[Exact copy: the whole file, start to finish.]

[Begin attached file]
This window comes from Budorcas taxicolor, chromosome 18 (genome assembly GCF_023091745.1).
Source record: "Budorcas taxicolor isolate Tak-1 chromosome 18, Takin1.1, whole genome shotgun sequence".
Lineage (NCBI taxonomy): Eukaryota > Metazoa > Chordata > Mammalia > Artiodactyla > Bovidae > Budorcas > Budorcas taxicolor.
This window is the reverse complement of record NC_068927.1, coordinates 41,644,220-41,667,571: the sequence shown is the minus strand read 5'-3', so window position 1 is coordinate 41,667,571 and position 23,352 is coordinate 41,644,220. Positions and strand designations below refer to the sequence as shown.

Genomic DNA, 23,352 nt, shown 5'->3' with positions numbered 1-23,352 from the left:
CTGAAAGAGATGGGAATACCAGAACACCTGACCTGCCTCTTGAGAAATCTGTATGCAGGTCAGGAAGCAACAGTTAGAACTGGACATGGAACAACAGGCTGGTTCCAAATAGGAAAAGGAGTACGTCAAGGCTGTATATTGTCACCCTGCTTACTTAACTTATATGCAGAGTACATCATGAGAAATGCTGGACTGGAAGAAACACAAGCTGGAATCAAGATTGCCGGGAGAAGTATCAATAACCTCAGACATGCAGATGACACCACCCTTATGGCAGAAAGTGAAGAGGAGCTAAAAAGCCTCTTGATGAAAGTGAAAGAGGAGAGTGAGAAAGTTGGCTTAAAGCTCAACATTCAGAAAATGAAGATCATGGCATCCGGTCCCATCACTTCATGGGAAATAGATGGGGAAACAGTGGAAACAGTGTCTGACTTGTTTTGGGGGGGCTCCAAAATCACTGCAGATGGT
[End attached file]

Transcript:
This window comes from Budorcas taxicolor, chromosome 18 (genome assembly GCF_023091745.1).
Source record: "Budorcas taxicolor isolate Tak-1 chromosome 18, Takin1.1, whole genome shotgun sequence".
Lineage (NCBI taxonomy): Eukaryota > Metazoa > Chordata > Mammalia > Artiodactyla > Bovidae > Budorcas > Budorcas taxicolor.
This window is the reverse complement of record NC_068927.1, coordinates 41,644,220-41,667,571: the sequence shown is the minus strand read 5'-3', so window position 1 is coordinate 41,667,571 and position 23,352 is coordinate 41,644,220. Positions and strand designations below refer to the sequence as shown.

Genomic DNA, 23,352 nt, shown 5'->3' with positions numbered 1-23,352 from the left:
CTGAAAGAGATGGGAATACCAGAACACCTGACCTGCCTCTTGAGAAATCTGTATGCAGGTCAGGAAGCAACAGTTAGAACTGGACATGGAACAACAGGCTGGTTCCAAATAGGAAAAGGAGTACGTCAAGGCTGTATATTGTCACCCTGCTTACTTAACTTATATGCAGAGTACATCATGAGAAATGCTGGACTGGAAGAAACACAAGCTGGAATCAAGATTGCCGGGAGAAGTATCAATAACCTCAGACATGCAGATGACACCACCCTTATGGCAGAAAGTGAAGAGGAGCTAAAAAGCCTCTTGATGAAAGTGAAAGAGGAGAGTGAGAAAGTTGGCTTAAAGCTCAACATTCAGAAAATGAAGATCATGGCATCCGGTCCCATCACTTCATGGGAAATAGATGGGGAAACAGTGGAAACAGTGTCTGACTTGTTTTGGGGGGGCTCCAAAATCACTGCAGATGGT